Friday, December 16, 2011

Naomi Rose on Tashi and the Tibetan Flower Cure

Author-illustrator Naomi Rose, welcome and congratulations on your new picture book from Lee & Low, Tashi and the Tibetan Flower Cure. (Review excerpt from Booklist: "gracefully introducing Tibetan words and customs...this upbeat story provides a rare look at Tibetan American culture.")

[Uma] Your own inquiry into Tibetan wisdom and culture is important to your life. How did that inquiry lead you to the mysteries of the flower cure?

[Naomi] About 10 years ago, my father was recovering from cancer. My mother, who knew of my interest in Tibetan culture, emailed me a true story about a Tibetan man who miraculously recovered from cancer. The story was written by a hospice worker. She had tried to use the Tibetan Flower Cure to bring comfort to the Tibetan man in his final days. Instead of simply bringing him comfort, the Tibetan Flower Cure actually cured him! But it wasn't just the flowers that evoked the cure. It was the coming together of communities in support of this man's well being. The doctor was baffled about the unexpected healing. But the Tibetan man explained that the disease couldn't live in a body filled with so much love. It was such a beautiful story of the power of kindness and community, I knew I had to write it for children.

[Uma] In the end this is a story of geographies blending and merging through the connections between the generations. Talk about both those elements and how you show this blending of places and cultures in your art.

[Naomi] When I have visited the homes of Tibetan-Americans, I've seen an intriguing mixture of American and Tibetan elements. The homes generally have a special room dedicated for the most sacred items. This room is specifically for meditation, chanting, and prayer. The rest of the house is a combination of Tibetan and American culture, such as prayer flags flying in the yard next to a lawn mower, thangkas hanging above televisions, and so on. In a way, this approach blends the sacred and mundane, which I really appreciate. So I was careful to place Tibetan items in the ordinary rooms and scenes in my art.

Another aspect of blending is the dress. Some Tibetan-Amercians, especially the elders, continue to wear chupas, the traditional Tibetan clothing. Others, especially the younger generations, wear American clothes. I portrayed this in the illustrations with Popola wearing chupas, and Amala and Tashi wearing American clothes.

[Uma] Reversals drive the structure of this book: Sickness to healing, inaction to action, I could go on. I know you worked on this book over time and in many different versions, but can you tell me how you arrived at the final structure?

[Naomi] After several years of working on the story on my own and with my critique group, it finally earned some interest at Lee & Low Books. Louise May was the editor-in-chief at the time and she and I worked on the story for almost 18 months. But when she finally showed it to the editorial committee, they passed on the book. I was devastated. I filed the story far away. Then about six months later, I read a newly-released picture book from Lee and Low, written in free verse. I loved the voice. Inspired, I rewrote Tashi and the Tibetan Flower Cure in free verse, first person, present tense. I wrote the story without thinking of a publisher. I wrote it from my heart. I knew I had a good story, much better than before. I showed it to Louise May and it required only a few minor revisions before the acquisitions committee accepted it.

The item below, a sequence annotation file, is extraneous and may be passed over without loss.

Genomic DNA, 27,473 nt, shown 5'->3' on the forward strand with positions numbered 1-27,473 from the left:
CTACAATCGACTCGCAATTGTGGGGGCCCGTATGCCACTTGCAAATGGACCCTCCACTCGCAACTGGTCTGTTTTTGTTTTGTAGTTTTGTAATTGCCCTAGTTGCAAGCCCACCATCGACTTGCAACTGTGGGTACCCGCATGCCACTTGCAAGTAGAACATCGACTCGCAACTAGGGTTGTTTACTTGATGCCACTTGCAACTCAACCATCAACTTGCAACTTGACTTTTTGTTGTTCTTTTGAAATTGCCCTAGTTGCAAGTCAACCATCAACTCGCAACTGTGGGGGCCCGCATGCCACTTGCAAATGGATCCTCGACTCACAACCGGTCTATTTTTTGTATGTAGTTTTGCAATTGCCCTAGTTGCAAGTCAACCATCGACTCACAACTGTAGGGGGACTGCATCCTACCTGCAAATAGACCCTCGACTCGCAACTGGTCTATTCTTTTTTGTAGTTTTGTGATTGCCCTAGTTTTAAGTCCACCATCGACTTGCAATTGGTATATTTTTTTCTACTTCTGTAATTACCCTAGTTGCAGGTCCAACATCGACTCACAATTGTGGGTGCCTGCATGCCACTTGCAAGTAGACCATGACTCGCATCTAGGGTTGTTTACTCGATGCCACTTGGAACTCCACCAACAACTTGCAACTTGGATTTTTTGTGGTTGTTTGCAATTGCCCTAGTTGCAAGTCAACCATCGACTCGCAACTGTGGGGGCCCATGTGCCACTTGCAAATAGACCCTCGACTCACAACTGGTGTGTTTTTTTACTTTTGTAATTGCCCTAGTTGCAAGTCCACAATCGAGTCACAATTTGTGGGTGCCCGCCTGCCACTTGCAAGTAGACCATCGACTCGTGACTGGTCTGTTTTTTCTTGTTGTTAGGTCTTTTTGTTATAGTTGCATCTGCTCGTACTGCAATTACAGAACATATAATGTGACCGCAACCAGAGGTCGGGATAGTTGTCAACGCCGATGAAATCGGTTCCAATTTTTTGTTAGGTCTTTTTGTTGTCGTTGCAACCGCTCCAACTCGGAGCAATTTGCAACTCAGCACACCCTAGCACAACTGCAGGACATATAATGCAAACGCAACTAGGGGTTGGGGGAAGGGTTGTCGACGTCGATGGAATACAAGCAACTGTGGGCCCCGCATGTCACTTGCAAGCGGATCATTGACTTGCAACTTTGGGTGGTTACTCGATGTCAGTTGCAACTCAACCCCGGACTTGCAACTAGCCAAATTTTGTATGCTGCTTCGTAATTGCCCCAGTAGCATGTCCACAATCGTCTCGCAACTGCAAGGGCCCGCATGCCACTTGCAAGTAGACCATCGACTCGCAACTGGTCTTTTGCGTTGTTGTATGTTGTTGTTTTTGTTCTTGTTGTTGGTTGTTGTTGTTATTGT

[Uma] Finally, can you share a recipe for solja?

[Naomi] Solja, or Tibetan Butter Tea, is definitely an acquired taste. It is especially enjoyed when living in high altitudes and freezing temperatures. Tibetans in Tibet have very elaborate ways of preparing the tea. These ways may include using butter churns and horsehair (to strain the tea). But here is a way to make it more simply.

Solja

Makes 5 to 6 cups of tea:
Ingredients:
plain black tea (2 tea bags or 1 tbsp. of loose leaf)
¼ tsp. of salt
2 tbsp. of butter
½ cup of milk

Boil 5 to 6 cups of water. Pour two tea bags or one tbsp. of loose leaf into the boiling water and wait 2-3 minutes. Gently remove the tea bags or strain the tea leaves. Pour the tea into a large container with a lid or a blender. Then add salt, butter and milk. Shake it for 2 or 3 minutes. Serve it immediately. Enjoy!

This delicious tea will keep you warm in the winter and help you feel healthy and strong.

[Uma] Thank you Naomi. And here's another review from one of my favorite book bloggers, the BookDragon.

3 comments:

  1. Naomi, congratulations on Tashi and the Tibetan Flower Cure! Uma, thanks for the interview, which inspired me. I loved hearing about the genesis of the story and Naomi's persistence with Lee & Low. A book's publication is like Tashi's friends and neighbors, a community coming together to celebrate.

    ReplyDelete
  2. True, Margaret. I also want to note and appreciate the publisher's willingness to revisit a prior decision.

    ReplyDelete
  3. An insight on the Tibetian culture and the wisdom on the cure with flowers it holds. A useful and very informative post for the people.

    ReplyDelete